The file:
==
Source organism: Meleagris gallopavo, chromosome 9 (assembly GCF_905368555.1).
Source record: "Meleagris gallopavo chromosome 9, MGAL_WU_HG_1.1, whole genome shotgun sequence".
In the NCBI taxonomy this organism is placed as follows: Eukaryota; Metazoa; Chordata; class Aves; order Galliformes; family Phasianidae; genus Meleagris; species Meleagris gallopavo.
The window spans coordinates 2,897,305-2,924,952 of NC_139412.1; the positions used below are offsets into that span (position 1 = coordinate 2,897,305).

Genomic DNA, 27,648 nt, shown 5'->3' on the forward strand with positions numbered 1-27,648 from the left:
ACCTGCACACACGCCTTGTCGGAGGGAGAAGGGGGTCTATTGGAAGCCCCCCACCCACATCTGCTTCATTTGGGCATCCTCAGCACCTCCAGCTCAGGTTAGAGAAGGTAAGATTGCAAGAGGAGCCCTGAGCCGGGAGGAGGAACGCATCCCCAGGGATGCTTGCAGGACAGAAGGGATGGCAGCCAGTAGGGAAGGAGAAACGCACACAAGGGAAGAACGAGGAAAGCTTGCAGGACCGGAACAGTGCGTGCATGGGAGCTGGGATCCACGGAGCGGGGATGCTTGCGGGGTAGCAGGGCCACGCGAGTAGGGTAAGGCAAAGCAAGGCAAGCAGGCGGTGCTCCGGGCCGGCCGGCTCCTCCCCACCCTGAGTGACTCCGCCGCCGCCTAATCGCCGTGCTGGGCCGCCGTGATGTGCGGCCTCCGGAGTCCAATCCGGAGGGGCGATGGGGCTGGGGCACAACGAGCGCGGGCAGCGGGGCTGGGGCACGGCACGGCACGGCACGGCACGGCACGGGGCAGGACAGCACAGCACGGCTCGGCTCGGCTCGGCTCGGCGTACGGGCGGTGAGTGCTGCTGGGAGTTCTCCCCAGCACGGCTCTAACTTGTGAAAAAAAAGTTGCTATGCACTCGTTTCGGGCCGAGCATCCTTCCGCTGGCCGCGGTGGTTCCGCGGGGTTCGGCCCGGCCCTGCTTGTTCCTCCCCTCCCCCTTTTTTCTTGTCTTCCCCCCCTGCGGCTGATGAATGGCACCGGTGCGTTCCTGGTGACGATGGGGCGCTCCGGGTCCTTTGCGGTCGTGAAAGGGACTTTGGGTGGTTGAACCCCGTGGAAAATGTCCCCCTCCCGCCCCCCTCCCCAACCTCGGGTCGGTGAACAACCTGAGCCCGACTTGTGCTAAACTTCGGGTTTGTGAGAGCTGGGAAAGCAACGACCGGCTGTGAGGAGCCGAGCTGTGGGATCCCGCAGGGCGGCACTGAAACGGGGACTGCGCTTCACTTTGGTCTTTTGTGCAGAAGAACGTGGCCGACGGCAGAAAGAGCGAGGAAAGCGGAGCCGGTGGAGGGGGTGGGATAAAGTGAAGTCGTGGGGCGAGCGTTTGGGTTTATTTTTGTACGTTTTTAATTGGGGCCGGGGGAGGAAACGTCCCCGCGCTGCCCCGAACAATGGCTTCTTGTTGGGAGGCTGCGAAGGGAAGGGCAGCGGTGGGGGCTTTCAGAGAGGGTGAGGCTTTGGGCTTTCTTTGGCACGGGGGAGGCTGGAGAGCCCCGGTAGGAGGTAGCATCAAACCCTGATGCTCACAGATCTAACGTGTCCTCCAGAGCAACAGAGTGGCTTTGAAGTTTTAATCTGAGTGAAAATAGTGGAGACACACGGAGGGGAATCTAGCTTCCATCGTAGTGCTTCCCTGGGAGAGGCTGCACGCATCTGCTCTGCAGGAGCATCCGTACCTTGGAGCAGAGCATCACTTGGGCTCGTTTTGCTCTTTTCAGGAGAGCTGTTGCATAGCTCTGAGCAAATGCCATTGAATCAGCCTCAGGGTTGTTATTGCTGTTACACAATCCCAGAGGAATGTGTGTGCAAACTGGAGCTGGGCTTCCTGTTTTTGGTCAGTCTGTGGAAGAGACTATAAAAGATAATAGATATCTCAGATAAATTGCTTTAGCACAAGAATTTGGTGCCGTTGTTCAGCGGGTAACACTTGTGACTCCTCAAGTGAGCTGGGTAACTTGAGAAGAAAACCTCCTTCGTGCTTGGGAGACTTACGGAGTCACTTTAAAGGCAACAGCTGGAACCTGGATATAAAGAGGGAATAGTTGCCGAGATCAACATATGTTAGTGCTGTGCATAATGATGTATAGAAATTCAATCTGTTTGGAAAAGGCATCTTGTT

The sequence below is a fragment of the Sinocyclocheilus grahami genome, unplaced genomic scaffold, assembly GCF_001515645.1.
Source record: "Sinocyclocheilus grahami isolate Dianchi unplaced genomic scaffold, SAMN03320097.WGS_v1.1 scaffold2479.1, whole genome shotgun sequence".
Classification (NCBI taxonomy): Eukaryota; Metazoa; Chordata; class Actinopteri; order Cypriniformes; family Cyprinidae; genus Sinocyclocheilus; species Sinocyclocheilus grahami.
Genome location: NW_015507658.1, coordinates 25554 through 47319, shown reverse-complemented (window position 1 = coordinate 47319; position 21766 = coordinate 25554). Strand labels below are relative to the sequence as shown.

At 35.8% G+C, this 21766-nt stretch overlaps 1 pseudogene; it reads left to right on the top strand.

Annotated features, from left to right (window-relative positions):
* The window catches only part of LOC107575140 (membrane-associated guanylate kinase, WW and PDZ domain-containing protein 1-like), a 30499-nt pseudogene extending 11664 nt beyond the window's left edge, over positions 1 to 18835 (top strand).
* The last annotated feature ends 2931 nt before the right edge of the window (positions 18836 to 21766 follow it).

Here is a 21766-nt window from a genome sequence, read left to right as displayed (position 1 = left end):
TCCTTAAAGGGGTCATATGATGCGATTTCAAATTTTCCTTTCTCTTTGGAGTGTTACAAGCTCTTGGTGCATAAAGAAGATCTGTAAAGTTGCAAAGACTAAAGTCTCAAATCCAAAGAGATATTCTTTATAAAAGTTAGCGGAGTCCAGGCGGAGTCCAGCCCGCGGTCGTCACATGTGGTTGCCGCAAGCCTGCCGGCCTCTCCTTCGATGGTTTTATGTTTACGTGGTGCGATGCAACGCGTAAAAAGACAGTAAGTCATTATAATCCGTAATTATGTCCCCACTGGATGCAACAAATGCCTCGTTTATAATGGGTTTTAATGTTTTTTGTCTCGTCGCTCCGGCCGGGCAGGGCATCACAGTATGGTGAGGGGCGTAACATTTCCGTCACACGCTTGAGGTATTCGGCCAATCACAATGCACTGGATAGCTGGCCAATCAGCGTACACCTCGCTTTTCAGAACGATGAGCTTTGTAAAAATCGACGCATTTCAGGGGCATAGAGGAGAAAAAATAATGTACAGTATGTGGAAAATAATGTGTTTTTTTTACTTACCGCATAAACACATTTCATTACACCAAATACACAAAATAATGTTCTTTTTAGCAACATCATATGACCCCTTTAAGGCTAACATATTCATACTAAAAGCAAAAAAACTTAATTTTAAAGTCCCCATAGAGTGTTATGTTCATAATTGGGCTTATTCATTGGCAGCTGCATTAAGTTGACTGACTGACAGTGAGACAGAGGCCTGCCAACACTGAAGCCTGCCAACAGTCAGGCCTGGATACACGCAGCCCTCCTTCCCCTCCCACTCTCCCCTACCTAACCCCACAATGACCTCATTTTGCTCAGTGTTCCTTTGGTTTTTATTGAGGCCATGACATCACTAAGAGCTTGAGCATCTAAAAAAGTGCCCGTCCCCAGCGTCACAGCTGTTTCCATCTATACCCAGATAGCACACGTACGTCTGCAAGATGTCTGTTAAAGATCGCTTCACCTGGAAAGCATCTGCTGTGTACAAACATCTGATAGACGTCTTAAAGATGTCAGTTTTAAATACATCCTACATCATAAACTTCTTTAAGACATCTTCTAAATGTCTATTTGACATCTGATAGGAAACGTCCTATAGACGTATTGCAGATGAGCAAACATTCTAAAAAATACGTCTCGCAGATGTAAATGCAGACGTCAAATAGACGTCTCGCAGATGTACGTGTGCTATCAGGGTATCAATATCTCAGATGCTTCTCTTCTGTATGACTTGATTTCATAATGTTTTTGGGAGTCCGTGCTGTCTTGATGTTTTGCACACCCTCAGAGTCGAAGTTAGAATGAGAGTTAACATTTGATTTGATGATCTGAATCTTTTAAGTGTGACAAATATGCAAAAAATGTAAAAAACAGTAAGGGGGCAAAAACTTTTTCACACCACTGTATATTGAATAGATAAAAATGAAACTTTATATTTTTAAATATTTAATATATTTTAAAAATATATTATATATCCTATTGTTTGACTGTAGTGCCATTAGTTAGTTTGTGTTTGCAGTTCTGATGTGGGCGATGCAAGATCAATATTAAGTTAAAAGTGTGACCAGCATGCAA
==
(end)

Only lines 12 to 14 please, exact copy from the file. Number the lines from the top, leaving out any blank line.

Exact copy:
Annotated features, from left to right (window-relative positions):
* The window catches only part of LOC107575140 (membrane-associated guanylate kinase, WW and PDZ domain-containing protein 1-like), a 30499-nt pseudogene extending 11664 nt beyond the window's left edge, over positions 1 to 18835 (top strand).
* The last annotated feature ends 2931 nt before the right edge of the window (positions 18836 to 21766 follow it).